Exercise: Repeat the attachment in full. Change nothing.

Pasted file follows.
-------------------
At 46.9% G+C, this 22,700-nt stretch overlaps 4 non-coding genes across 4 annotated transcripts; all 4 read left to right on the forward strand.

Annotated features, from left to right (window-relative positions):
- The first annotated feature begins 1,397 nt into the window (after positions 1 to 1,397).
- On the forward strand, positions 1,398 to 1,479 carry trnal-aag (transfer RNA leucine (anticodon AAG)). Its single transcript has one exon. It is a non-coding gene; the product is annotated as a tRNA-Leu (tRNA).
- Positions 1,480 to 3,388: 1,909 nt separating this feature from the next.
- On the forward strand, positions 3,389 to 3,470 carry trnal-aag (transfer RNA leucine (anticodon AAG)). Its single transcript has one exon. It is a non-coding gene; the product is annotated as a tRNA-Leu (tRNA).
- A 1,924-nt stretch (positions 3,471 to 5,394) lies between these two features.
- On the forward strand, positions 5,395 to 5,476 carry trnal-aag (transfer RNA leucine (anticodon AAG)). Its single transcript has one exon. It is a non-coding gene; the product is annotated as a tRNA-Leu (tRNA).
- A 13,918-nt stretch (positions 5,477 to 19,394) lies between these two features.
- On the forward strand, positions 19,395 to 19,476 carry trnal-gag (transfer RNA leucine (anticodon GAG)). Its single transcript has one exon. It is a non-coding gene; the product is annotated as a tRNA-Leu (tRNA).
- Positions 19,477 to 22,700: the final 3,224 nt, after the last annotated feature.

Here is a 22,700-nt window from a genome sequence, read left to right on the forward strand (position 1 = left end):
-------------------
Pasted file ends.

At 46.9% G+C, this 22,700-nt stretch overlaps 4 non-coding genes across 4 annotated transcripts; all 4 read left to right on the forward strand.

Annotated features, from left to right (window-relative positions):
- The first annotated feature begins 1,397 nt into the window (after positions 1 to 1,397).
- On the forward strand, positions 1,398 to 1,479 carry trnal-aag (transfer RNA leucine (anticodon AAG)). Its single transcript has one exon. It is a non-coding gene; the product is annotated as a tRNA-Leu (tRNA).
- Positions 1,480 to 3,388: 1,909 nt separating this feature from the next.
- On the forward strand, positions 3,389 to 3,470 carry trnal-aag (transfer RNA leucine (anticodon AAG)). Its single transcript has one exon. It is a non-coding gene; the product is annotated as a tRNA-Leu (tRNA).
- A 1,924-nt stretch (positions 3,471 to 5,394) lies between these two features.
- On the forward strand, positions 5,395 to 5,476 carry trnal-aag (transfer RNA leucine (anticodon AAG)). Its single transcript has one exon. It is a non-coding gene; the product is annotated as a tRNA-Leu (tRNA).
- A 13,918-nt stretch (positions 5,477 to 19,394) lies between these two features.
- On the forward strand, positions 19,395 to 19,476 carry trnal-gag (transfer RNA leucine (anticodon GAG)). Its single transcript has one exon. It is a non-coding gene; the product is annotated as a tRNA-Leu (tRNA).
- Positions 19,477 to 22,700: the final 3,224 nt, after the last annotated feature.

Here is a 22,700-nt window from a genome sequence, read left to right on the forward strand (position 1 = left end):